Response Letters Regarding Article, “Masking Inferior Infarction by Anterior Myocardial Injury”
We thank the authors of the 4 letters to the editor for their interest in our work.1 All of the letters raise the interesting and important issue of lead misplacement, which is indeed suggested when one compares the morphology of the P waves in the limb leads in Figure 2 against Figure 1 and Figure 3 in our article. However, the authors of the letters might not have considered other elements on the ECG tracings that do not support such an interpretation. In extensive anterior myocardial injury, there is concordant ST elevation in lead I and aVL; only in high lateral MI might the ST elevation be limited to lead I and aVL. The concordance is clearly seen in lead I and aVL in Figure 2. If, on the other hand, the left-arm and left-leg leads are interchanged, as suspected, then the aVF in Figure 2 would be really aVL and should, therefore, show significant ST elevation concordant to anterior myocardial injury; and lead II, which would be lead “I,” should also show significant ST elevation. Furthermore, leads II, III, and aVF (baseline, Figure 1 and 3) have some slight but persistent ST elevation. On development of an anterior myocardial injury (Figure 2), ST in aVF became flat and somewhat depressed, whereas ST in lead II was still slightly elevated, although markedly decreased compared with ST elevation in lead II of Figure 3. This suggests reciprocal changes in inferior leads as well. Devoid of characteristic P-wave changes, repolarization concordance suggests no lead misplacement.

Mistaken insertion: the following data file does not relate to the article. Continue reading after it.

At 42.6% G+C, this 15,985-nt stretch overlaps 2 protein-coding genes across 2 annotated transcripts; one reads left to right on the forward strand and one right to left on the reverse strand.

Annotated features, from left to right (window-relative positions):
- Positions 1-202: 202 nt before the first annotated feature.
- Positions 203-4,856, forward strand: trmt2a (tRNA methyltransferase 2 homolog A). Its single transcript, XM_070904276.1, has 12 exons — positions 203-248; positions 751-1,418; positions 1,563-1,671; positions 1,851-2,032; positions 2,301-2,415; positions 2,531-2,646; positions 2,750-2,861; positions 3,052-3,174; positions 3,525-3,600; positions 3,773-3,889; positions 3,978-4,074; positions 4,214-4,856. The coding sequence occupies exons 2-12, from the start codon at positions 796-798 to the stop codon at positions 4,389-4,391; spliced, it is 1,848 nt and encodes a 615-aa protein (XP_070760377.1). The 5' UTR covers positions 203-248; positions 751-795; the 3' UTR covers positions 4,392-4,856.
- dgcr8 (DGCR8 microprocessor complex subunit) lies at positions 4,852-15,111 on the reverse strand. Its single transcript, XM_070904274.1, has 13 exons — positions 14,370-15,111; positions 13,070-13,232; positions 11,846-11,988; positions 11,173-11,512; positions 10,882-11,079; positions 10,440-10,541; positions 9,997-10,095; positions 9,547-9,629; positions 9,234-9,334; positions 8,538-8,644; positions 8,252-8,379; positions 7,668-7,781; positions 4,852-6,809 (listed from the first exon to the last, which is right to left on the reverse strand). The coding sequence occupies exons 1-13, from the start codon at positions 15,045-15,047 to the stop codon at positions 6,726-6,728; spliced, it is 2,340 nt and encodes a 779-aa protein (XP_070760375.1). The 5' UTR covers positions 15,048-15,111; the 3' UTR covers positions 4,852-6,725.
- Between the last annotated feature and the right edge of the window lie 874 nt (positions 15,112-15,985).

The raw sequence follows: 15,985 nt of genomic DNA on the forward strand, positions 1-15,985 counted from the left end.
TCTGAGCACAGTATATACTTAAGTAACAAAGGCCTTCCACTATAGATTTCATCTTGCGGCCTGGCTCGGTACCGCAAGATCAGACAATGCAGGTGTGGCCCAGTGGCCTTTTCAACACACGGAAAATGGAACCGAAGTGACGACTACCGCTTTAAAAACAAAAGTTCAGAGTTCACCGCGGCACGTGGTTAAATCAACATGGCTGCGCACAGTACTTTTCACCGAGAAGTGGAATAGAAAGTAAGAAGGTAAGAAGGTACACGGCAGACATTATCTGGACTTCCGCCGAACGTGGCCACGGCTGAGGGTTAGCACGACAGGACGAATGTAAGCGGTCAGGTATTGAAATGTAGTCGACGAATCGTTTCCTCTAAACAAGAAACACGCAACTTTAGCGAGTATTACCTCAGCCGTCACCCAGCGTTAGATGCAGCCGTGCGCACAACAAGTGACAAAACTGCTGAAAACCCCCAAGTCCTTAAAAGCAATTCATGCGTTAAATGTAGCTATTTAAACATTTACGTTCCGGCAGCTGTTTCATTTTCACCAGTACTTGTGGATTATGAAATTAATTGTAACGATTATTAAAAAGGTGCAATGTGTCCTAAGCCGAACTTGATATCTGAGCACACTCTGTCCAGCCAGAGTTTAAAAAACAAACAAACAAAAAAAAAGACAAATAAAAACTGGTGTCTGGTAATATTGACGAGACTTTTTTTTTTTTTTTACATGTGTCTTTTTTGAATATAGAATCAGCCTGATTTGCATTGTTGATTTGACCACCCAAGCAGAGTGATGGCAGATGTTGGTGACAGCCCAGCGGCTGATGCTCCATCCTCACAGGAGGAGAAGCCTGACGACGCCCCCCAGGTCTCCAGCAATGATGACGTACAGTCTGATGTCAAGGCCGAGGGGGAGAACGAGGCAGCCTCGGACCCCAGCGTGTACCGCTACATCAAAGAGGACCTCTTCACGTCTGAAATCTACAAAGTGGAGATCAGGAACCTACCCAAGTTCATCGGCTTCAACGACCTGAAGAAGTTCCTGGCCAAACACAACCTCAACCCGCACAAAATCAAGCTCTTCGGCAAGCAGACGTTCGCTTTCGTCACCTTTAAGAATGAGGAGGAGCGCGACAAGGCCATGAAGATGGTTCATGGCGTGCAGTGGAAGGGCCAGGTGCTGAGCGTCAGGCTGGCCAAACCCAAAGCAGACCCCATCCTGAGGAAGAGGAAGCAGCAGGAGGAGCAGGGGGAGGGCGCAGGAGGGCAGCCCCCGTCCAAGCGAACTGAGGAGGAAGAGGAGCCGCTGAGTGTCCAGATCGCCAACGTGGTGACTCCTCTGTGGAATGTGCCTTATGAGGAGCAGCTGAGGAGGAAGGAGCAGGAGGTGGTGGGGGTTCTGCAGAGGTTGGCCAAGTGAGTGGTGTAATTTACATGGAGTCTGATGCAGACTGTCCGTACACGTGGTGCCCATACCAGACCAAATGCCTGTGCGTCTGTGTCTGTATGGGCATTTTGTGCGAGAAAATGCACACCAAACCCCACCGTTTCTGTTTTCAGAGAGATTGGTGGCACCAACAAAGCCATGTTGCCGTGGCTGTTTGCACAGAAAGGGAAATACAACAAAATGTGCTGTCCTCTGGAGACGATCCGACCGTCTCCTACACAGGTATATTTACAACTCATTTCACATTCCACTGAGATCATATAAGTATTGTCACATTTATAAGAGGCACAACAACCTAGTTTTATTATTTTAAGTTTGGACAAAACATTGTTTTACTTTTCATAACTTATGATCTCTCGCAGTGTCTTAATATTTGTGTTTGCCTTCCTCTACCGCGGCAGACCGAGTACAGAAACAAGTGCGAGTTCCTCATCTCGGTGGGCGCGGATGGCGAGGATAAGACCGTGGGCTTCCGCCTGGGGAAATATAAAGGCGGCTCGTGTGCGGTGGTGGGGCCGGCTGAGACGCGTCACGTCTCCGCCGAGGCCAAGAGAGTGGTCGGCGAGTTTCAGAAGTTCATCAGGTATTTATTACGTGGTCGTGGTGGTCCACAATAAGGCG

Whether repolarization concordance should prevail over P-wave changes in determining lead misplacement would depend on how absolute the value of P waves is in diagnosing lead misplacement. A very elegant work by Ho and Ho2 has drawn up an algorithm to detect lead misplacement on the basis of the invariability of counterclockwise loops of normal P waves, with clockwise P loops being a hallmark of lead misplacement. However, Ho and Ho2 clearly specify the limitations of the algorithm in the presence of interatrial conduction delay and left atrial enlargement. A maximum P duration of 140 ms is seen in aVR, and there is a “chad”-like notching of P waves in leads I and II (Figure 2), which suggests interatrial conduction delay and left atrial enlargement. The voltage levels of P waves in leads I and II are almost the same, but in the case of left-arm/left-leg interchanges, P in lead II should be markedly decreased. No doubt, there is also terminal peaking of P in lead III, but there also is elevation of the PR segment for almost 50 ms, which can be seen clearly by comparison with simultaneous PR of lead II. This suggests that the terminal peaking of the P wave in lead III (Figure 2) is associated with some repolarization abnormality of the P wave. Finally, one issue has to be emphasized. The value of a clockwise P loop in diagnosing lead misplacement was determined by deliberate misplacement of leads without any dynamic ischemic state (Ho and Ho2); whether ischemia can alter the P loop from counterclockwise to clockwise has to be determined by further studies.
Dr Casella raises the issue of how inferior Q waves can change without the QRS changes in anterior leads, and this is valid. In an article by Bassan et al,3 the crux of the issue was unmasking of old Q waves in inferior leads by relief of anterior ischemia with coronary artery bypass grafting. However, there were R-wave changes in only 2 of 4 cases.